Jon Batiste, the jazz and R&B multi-instrumentalist who heads up the band on The Late Show With Stephen Colbert, has begun work on a stage musical about the life of artist Jean-Michel Basquiat. He will write the as-yet-untitled show’s music and lyrics, with John Doyle, who won a Tony for his 2005 production of Sweeney Todd, directing.
Basquiat’s younger sisters, Lisane and Jeanine, have given the production the blessing of the artist’s estate, allowing the production to use Basquiat’s artwork; when the artist’s life was brought to the silver screen in 1996 in a movie that starred Jeffrey Wright, the filmmakers had to use lookalikes made by director Julian Schnabel so they wouldn’t infringe on the estate’s copyright holdings.
“Over the years, many people have approached us about telling our brother’s story on stage,” they said in a joint statement. “But having discussed this project with [producers Alan and Barbara Marks] over many months, our interest was piqued once we understood that their approach to telling our brother’s story treats his life, his art and his legacy with respect and passion. With Jon Batiste and John Doyle leading the creative team, we are thrilled with the possibilities. We cannot wait to begin the developmental process. Broadway is a new world for us, and we are looking forward to sharing our brother’s life and art.”
Before his death at 27, Basquiat upended the New York art world with his jagged, sometimes abstract portraits of urban living, which he juxtaposed with graffiti-style words; an untitled 1982 portrait of a skull-like face fetched $110.5 million at auction last year, making it the most expensive work sold by an American artist.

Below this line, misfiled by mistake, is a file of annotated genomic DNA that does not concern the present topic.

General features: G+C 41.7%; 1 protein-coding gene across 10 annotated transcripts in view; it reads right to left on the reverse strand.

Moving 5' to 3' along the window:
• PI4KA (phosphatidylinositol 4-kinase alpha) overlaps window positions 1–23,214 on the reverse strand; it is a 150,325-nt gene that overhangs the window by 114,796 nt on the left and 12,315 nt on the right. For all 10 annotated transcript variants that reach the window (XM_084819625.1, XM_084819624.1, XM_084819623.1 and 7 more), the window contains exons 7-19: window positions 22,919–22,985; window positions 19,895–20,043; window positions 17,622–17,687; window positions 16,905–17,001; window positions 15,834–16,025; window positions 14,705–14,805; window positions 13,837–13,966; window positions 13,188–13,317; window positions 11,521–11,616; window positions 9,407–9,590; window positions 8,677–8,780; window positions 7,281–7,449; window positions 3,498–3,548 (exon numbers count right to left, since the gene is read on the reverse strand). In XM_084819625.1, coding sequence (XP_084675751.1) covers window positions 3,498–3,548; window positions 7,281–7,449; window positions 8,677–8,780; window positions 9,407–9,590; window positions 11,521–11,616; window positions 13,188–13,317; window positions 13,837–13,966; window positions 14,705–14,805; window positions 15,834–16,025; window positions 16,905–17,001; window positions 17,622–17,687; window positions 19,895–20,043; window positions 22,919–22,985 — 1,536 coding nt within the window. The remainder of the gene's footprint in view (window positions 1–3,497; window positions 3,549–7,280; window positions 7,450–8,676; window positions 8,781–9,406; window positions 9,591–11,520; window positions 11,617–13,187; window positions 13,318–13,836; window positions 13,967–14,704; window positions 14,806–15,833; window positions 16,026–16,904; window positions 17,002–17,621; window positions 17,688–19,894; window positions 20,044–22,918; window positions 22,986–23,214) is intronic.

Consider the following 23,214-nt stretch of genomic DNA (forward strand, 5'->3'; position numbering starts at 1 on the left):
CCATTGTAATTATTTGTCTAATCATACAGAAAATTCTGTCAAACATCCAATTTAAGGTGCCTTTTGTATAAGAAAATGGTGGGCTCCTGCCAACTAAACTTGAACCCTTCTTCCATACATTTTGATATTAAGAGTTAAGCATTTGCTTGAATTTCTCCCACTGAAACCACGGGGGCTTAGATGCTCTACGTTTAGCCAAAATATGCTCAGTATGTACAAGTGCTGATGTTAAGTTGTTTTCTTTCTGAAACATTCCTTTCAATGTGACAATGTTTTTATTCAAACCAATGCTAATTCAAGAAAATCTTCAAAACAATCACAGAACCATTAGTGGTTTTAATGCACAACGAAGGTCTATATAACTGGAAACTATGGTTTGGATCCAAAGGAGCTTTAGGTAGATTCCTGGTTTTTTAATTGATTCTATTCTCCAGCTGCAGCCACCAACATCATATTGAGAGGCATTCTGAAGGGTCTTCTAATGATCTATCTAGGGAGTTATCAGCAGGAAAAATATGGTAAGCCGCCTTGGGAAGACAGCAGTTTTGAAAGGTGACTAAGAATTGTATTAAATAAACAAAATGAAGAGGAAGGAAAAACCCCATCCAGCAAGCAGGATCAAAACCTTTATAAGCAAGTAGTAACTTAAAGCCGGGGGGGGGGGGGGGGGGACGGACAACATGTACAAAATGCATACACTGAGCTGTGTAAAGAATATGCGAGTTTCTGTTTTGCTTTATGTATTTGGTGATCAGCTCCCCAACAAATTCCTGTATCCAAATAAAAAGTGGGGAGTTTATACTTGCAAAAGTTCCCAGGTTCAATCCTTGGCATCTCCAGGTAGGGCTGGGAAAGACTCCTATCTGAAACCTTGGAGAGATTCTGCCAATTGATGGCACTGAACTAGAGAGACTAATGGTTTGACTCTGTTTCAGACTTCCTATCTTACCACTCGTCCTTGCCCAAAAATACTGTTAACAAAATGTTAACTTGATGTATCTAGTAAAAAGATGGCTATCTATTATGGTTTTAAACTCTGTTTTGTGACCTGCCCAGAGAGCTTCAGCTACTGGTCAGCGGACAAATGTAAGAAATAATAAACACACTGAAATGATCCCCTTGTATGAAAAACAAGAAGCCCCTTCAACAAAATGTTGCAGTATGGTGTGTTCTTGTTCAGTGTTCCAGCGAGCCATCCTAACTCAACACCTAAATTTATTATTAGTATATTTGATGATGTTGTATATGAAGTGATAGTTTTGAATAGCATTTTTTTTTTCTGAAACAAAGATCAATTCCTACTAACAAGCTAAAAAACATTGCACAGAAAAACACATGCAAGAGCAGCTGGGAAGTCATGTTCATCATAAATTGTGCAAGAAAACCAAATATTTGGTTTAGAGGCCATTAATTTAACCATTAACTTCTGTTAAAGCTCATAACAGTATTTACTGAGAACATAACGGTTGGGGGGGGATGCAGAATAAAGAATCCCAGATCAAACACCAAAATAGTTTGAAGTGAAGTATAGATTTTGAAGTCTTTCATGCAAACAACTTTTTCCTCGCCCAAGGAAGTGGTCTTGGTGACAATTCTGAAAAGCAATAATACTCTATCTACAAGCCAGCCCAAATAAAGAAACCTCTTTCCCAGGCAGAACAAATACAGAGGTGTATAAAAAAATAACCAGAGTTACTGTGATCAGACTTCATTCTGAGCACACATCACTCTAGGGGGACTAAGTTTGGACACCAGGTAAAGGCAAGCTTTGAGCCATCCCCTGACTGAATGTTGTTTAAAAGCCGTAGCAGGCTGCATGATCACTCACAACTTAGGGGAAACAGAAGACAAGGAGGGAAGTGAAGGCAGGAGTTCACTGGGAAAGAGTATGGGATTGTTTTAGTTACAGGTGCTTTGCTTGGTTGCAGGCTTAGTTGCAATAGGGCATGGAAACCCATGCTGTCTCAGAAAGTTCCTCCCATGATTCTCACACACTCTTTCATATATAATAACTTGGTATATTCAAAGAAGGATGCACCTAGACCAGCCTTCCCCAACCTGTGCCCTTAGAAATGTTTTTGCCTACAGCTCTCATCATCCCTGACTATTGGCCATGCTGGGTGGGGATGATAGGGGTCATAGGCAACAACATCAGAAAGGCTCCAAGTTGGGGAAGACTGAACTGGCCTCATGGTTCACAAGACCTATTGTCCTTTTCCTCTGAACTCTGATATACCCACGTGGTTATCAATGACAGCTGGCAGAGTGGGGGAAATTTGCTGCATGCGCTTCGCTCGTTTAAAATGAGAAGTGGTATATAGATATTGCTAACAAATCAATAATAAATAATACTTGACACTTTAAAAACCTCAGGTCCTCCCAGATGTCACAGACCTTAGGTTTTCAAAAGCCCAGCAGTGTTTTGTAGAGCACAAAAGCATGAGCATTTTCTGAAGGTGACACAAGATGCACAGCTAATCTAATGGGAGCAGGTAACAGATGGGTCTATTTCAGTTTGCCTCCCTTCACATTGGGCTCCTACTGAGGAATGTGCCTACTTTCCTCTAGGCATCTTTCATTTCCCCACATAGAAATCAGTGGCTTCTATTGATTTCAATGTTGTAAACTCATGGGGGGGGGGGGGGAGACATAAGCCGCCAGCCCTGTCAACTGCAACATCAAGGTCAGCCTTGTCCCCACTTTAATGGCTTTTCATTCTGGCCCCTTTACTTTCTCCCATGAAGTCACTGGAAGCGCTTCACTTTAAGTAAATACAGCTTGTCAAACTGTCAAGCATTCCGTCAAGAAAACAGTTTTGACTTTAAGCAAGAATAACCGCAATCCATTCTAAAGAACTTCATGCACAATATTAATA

Batiste, who was born two years before Basquiat’s death of a heroin overdose, said in a statement that he had drawn personal inspiration from the artist’s life – a feeling he hopes translates to audiences. “I want people to leave this show inspired to create,” he said. “I want them to not only learn about Jean-Michel Basquiat, an innovator, but to also feel the visceral thrill of the creative process and to deepen and discover their own creativity. We have an opportunity to tell a truly profound story, full of emotional highs and lows, with unbelievable art at the center. I’m honored to work with veteran storyteller John Doyle, the Marks and the Basquiat family. We are assembling a team to help craft a boundary-pushing masterpiece inspired by a true American original.”
Batiste also hinted at Basquiat’s influence on his work by using the title of one of the artist’s paintings, Hollywood Africans, for his upcoming solo album. He recorded the record, due out Friday, in New Orleans with producer T-Bone Burnett, according to Offbeat, and has called it a tribute to his musical heroes.